Later that day after school had finished, I stood with the mechanic students out in front of the maintenance hangar. Only then, when Mr. Lewis became Joe again, did he tell me “nice job.”

* * * * *

“Grant County tower, negative on the emergency equipment. I still have engine power, it is just a bit rough.” I’d make it. I hoped.

I maneuvered so that I would be heading straight for runway four, it wasn’t the prettiest approach, and maybe not the wisest move. I seemed to be wasting a lot of altitude getting lined up on the center of the runway, still at least three miles away.

“Tom, what were you doing when the engine started running rough?” someone asked me over the school radio. It sounded like Mr. Gowen, another of the flight instructors.

I started running through my before-landing checklist, flipping on landing lights and checking my altitude before I radioed back, “I was just going into a chandelle when the engine started running rough and losing power. I have some power, but not enough to maintain altitude.”

“Have you checked your mags?” this time it was Mr. Lewis who called over the radio. I thought back to the two airplanes I had seen just ten minutes earlier practicing maneuvers, now likely flying straight and level while students listened as their instructors tried to coach me through a potential emergency.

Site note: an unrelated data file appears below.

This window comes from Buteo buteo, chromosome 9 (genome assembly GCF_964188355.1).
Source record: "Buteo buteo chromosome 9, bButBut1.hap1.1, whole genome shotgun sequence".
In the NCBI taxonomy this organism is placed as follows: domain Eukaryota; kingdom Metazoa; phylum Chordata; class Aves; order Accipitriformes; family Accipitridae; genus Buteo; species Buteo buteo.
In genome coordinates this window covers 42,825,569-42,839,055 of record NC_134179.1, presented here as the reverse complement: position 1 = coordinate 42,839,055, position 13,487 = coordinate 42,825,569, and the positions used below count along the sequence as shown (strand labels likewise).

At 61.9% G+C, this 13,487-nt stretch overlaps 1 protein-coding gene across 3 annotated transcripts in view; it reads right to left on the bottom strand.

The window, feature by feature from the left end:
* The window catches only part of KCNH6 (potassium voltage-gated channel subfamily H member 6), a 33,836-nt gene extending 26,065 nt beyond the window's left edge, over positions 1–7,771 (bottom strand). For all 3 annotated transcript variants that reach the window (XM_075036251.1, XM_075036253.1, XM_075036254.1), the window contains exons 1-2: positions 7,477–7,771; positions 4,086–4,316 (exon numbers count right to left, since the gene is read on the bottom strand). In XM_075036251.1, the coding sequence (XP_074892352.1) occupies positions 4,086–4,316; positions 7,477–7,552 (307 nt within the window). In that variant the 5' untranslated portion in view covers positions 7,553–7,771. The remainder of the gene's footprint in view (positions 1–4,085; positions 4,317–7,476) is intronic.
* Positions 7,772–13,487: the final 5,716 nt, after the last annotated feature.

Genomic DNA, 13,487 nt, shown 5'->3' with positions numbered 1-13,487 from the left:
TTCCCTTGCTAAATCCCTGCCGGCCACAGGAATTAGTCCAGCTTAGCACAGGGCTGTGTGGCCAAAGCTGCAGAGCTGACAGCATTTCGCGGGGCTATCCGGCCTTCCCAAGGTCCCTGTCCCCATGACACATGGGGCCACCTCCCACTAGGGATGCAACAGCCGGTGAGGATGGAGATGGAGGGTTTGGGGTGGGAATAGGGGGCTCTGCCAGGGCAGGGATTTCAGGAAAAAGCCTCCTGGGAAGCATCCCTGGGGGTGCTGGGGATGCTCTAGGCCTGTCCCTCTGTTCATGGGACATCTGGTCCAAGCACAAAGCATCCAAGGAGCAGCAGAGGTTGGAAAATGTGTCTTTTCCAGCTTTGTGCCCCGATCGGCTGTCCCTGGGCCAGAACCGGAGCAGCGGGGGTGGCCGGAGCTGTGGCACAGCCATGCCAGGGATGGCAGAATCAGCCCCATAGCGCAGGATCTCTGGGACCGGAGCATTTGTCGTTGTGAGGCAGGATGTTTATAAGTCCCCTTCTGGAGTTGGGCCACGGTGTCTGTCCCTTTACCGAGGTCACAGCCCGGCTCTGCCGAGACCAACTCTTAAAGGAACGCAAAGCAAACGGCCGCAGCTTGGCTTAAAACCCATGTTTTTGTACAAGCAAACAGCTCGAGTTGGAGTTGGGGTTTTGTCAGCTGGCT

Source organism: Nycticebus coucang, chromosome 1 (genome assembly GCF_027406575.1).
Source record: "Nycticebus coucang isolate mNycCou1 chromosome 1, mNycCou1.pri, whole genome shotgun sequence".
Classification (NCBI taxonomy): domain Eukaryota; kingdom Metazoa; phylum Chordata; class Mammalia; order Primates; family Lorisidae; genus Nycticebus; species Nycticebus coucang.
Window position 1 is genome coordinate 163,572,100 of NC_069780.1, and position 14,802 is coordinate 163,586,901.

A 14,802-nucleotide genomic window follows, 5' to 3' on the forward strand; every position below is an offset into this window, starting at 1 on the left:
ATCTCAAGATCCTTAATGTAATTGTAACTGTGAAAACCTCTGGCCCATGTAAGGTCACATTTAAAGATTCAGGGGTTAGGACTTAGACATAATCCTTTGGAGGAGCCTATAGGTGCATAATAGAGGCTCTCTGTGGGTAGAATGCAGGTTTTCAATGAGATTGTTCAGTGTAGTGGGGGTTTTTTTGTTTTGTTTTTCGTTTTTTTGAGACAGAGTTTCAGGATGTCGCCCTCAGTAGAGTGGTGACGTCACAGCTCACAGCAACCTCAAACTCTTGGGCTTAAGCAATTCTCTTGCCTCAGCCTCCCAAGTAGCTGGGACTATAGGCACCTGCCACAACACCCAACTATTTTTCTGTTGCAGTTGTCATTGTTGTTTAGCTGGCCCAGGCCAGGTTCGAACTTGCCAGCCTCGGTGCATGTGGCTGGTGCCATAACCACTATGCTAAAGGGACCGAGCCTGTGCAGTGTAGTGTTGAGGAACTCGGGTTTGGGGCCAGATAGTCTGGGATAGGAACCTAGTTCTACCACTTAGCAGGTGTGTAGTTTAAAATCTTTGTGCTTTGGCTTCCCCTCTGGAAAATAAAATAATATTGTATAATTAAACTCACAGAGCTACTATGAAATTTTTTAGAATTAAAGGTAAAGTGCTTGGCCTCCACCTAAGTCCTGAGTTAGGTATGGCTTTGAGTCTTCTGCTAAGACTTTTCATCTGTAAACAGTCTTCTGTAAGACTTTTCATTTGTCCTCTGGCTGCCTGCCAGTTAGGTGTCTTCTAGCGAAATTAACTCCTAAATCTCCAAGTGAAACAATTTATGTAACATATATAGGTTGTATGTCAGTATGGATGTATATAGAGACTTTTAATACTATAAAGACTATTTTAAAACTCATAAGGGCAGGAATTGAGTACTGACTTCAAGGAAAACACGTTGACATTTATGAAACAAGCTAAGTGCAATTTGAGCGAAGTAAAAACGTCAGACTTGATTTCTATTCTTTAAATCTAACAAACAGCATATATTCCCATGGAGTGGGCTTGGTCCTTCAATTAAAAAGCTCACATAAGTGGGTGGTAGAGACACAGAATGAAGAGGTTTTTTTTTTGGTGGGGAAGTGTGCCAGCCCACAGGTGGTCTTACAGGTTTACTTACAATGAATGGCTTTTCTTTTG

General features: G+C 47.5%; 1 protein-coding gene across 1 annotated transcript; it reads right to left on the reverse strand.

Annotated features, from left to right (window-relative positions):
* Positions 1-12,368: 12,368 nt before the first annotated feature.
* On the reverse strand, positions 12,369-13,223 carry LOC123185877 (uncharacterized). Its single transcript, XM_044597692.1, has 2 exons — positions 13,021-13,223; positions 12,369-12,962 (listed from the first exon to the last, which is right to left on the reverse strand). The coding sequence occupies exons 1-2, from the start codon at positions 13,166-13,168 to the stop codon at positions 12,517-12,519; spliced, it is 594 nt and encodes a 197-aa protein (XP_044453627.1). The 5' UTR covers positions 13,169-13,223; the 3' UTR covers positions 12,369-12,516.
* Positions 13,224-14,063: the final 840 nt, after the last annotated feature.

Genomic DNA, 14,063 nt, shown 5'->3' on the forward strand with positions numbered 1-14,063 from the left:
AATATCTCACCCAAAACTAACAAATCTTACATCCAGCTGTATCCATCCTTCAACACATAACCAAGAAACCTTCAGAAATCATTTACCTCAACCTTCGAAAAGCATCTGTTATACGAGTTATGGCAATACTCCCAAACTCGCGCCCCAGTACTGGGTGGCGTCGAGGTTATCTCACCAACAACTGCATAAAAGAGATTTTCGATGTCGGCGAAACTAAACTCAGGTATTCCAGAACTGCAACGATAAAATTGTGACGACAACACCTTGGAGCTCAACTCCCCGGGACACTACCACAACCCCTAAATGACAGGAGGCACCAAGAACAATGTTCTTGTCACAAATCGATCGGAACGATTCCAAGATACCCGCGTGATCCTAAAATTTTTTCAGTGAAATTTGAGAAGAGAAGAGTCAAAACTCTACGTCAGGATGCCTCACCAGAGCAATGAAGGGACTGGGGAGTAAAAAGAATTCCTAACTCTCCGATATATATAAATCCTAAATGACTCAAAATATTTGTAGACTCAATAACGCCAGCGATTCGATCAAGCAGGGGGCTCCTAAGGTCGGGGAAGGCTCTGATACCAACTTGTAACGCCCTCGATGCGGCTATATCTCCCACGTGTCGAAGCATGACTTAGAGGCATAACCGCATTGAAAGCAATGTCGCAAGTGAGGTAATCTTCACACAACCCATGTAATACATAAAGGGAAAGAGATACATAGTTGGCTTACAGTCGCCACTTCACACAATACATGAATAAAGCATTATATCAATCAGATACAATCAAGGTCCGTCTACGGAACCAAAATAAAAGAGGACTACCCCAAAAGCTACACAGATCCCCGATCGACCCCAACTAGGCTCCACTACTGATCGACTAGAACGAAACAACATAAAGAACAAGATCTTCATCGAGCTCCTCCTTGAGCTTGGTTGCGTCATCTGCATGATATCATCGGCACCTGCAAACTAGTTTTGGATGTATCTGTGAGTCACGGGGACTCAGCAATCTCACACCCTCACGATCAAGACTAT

“Mags check okay,” I say back my voice cracking.

“Relax Tom, you’re doing fine, you have plenty of altitude. I can see you from here and even if your engine quits, you’ll be fine. You’ve got the airport made.”

I had been trying to do the geometry in my head: three miles away travelling at 100 mph, 5400 feet of altitude losing 200 feet per minute. I was glad someone else could do the math. And I knew that two men who had been doing this stuff their entire lives knew that I could make it. I was close to landing now, throttle to idle, fuel to full rich mixture and… what was that?

The engine roared to life, the nose lifted and I leveled out. I had power, I wasn’t losing any altitude, and I was stupid. I had been starving the engine of fuel. I was giving it too much air and not enough fuel and it was entirely my doing. Before going into my chandelle I neglected my checklist and missed the step: mixture to full rich. My abused engine roared back to life when I started treating it properly. I continued flying toward the airport checking fuel levels, oil temperature, oil pressure, voltage, and RPM. Everything checked out. “Grant County tower, Big Bend 6 returning to the practice area. I figured out the problem.”

“Big Bend 6, you sure?”

“I sure am sir, thanks for your help this afternoon.”

“Anytime, good day.”

Mr. Lewis came back on the radio, “Tom, you sure you’re alright?”

“Yeah, I had the mixture set wrong, it’s fine now.”

“Sounds good. Hey, come see me when you’re done.”

“Will do, thanks Mr. Lewis.”

* * * * *